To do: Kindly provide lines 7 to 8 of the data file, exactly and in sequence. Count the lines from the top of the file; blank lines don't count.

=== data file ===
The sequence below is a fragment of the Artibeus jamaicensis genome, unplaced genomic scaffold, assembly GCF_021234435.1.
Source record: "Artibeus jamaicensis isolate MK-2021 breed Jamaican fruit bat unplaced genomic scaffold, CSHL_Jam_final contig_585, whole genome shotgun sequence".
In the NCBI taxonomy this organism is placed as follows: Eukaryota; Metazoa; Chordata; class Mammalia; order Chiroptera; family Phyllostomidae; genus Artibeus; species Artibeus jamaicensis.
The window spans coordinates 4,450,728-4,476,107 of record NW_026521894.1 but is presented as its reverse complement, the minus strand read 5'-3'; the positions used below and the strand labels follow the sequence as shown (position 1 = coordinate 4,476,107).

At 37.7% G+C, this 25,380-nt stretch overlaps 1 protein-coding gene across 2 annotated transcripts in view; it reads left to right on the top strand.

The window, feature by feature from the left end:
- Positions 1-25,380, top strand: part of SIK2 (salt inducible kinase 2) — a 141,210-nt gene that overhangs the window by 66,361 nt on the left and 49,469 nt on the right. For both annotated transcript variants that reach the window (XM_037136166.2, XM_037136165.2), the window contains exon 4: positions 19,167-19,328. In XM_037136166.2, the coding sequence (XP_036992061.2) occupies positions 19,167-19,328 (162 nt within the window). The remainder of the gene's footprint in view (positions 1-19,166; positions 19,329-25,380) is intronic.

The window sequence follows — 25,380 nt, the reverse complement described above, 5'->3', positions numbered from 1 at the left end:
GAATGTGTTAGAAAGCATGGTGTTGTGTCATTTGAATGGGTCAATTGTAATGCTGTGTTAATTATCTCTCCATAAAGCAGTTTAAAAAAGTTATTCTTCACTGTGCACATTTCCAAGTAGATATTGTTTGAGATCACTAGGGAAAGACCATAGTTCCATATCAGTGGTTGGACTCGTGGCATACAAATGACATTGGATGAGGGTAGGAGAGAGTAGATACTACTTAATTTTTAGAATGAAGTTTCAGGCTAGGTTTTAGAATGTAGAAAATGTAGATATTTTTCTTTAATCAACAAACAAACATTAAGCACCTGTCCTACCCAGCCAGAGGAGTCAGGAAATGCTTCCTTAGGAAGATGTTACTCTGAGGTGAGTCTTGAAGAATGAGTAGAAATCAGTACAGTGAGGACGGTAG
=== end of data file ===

- Positions 1-25,380, top strand: part of SIK2 (salt inducible kinase 2) — a 141,210-nt gene that overhangs the window by 66,361 nt on the left and 49,469 nt on the right. For both annotated transcript variants that reach the window (XM_037136166.2, XM_037136165.2), the window contains exon 4: positions 19,167-19,328. In XM_037136166.2, the coding sequence (XP_036992061.2) occupies positions 19,167-19,328 (162 nt within the window). The remainder of the gene's footprint in view (positions 1-19,166; positions 19,329-25,380) is intronic.

The window sequence follows — 25,380 nt, the reverse complement described above, 5'->3', positions numbered from 1 at the left end: